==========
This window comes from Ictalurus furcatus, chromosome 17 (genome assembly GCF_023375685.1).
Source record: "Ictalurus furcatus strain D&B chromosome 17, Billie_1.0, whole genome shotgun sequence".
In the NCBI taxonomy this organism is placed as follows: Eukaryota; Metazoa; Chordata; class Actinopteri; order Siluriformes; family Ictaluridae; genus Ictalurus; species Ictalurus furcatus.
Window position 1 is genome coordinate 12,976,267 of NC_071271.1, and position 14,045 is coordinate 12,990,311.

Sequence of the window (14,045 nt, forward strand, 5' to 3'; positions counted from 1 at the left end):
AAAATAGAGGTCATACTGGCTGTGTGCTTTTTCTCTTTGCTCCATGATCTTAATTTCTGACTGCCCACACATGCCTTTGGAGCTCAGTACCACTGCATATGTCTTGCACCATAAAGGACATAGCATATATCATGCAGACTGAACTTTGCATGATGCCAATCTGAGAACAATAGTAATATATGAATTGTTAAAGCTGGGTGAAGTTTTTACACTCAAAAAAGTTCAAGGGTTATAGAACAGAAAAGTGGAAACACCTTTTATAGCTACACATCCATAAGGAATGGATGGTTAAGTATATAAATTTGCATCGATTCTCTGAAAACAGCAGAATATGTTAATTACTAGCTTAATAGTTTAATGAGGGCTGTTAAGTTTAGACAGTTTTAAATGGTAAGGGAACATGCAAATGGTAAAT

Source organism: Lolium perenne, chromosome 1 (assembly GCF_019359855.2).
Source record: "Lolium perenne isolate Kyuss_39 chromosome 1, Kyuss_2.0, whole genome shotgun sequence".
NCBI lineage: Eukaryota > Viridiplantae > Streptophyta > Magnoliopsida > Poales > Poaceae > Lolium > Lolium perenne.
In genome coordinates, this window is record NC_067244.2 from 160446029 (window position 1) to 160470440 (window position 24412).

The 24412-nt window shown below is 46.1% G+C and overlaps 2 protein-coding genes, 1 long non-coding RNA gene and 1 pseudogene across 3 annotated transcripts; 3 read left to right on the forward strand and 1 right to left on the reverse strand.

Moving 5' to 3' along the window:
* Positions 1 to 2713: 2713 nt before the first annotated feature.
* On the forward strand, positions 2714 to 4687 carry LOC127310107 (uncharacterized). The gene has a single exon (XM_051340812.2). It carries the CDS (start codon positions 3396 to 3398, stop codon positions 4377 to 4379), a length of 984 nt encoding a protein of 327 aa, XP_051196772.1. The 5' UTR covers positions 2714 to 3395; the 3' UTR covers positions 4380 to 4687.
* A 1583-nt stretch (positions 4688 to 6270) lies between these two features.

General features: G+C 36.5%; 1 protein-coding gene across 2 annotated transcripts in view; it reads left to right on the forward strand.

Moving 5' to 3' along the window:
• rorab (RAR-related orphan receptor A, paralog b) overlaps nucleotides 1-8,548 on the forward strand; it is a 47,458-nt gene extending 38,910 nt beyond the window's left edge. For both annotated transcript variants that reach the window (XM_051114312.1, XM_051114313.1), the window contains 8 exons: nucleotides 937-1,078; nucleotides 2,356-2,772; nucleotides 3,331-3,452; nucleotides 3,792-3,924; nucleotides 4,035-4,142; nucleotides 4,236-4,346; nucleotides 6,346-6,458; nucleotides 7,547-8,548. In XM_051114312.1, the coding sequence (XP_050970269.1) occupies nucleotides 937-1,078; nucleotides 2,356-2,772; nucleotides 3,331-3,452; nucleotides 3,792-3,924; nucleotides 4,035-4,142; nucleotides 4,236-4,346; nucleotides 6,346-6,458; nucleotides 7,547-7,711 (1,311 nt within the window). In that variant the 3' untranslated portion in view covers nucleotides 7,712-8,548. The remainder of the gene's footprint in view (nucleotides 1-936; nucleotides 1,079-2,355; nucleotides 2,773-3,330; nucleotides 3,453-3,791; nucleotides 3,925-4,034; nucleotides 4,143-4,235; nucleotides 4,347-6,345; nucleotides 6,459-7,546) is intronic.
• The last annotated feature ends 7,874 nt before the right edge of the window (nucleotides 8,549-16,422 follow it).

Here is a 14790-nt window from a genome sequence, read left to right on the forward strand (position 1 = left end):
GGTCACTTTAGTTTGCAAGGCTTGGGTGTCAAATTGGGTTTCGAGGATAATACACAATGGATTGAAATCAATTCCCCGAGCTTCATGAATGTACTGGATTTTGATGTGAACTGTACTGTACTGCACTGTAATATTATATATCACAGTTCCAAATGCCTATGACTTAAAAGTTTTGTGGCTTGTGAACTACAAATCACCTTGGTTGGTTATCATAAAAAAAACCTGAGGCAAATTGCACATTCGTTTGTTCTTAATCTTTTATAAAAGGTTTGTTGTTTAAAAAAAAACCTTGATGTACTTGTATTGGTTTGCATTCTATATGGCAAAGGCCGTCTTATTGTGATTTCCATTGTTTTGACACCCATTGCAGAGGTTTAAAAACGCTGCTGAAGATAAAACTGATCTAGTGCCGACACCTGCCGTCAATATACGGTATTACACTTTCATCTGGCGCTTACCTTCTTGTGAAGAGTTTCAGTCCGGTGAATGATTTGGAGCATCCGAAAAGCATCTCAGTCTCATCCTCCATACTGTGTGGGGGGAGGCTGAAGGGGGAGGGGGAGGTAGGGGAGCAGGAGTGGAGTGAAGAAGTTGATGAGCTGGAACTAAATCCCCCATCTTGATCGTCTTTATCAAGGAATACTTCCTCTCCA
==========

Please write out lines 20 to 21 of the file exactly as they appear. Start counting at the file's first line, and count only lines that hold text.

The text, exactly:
Here is a 14790-nt window from a genome sequence, read left to right on the forward strand (position 1 = left end):
GGTCACTTTAGTTTGCAAGGCTTGGGTGTCAAATTGGGTTTCGAGGATAATACACAATGGATTGAAATCAATTCCCCGAGCTTCATGAATGTACTGGATTTTGATGTGAACTGTACTGTACTGCACTGTAATATTATATATCACAGTTCCAAATGCCTATGACTTAAAAGTTTTGTGGCTTGTGAACTACAAATCACCTTGGTTGGTTATCATAAAAAAAACCTGAGGCAAATTGCACATTCGTTTGTTCTTAATCTTTTATAAAAGGTTTGTTGTTTAAAAAAAAACCTTGATGTACTTGTATTGGTTTGCATTCTATATGGCAAAGGCCGTCTTATTGTGATTTCCATTGTTTTGACACCCATTGCAGAGGTTTAAAAACGCTGCTGAAGATAAAACTGATCTAGTGCCGACACCTGCCGTCAATATACGGTATTACACTTTCATCTGGCGCTTACCTTCTTGTGAAGAGTTTCAGTCCGGTGAATGATTTGGAGCATCCGAAAAGCATCTCAGTCTCATCCTCCATACTGTGTGGGGGGAGGCTGAAGGGGGAGGGGGAGGTAGGGGAGCAGGAGTGGAGTGAAGAAGTTGATGAGCTGGAACTAAATCCCCCATCTTGATCGTCTTTATCAAGGAATACTTCCTCTCCA